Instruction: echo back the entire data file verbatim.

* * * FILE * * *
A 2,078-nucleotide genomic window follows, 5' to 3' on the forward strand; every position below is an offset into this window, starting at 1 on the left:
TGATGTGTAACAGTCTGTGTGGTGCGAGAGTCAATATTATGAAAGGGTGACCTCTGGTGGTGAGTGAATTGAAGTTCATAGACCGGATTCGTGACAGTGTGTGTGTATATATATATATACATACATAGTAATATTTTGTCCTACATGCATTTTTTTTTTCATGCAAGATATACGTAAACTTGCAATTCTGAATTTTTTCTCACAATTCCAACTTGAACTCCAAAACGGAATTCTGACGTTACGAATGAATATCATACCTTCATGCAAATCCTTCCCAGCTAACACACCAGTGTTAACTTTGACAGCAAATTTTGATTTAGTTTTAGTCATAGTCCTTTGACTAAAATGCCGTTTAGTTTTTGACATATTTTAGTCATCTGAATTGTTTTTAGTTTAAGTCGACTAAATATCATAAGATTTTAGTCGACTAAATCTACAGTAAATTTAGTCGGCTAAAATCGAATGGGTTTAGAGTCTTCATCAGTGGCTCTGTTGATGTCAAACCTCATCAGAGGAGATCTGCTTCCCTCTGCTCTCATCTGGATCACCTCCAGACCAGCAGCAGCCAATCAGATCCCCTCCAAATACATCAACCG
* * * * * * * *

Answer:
A 2,078-nucleotide genomic window follows, 5' to 3' on the forward strand; every position below is an offset into this window, starting at 1 on the left:
TGATGTGTAACAGTCTGTGTGGTGCGAGAGTCAATATTATGAAAGGGTGACCTCTGGTGGTGAGTGAATTGAAGTTCATAGACCGGATTCGTGACAGTGTGTGTGTATATATATATATACATACATAGTAATATTTTGTCCTACATGCATTTTTTTTTTCATGCAAGATATACGTAAACTTGCAATTCTGAATTTTTTCTCACAATTCCAACTTGAACTCCAAAACGGAATTCTGACGTTACGAATGAATATCATACCTTCATGCAAATCCTTCCCAGCTAACACACCAGTGTTAACTTTGACAGCAAATTTTGATTTAGTTTTAGTCATAGTCCTTTGACTAAAATGCCGTTTAGTTTTTGACATATTTTAGTCATCTGAATTGTTTTTAGTTTAAGTCGACTAAATATCATAAGATTTTAGTCGACTAAATCTACAGTAAATTTAGTCGGCTAAAATCGAATGGGTTTAGAGTCTTCATCAGTGGCTCTGTTGATGTCAAACCTCATCAGAGGAGATCTGCTTCCCTCTGCTCTCATCTGGATCACCTCCAGACCAGCAGCAGCCAATCAGATCCCCTCCAAATACATCAACCG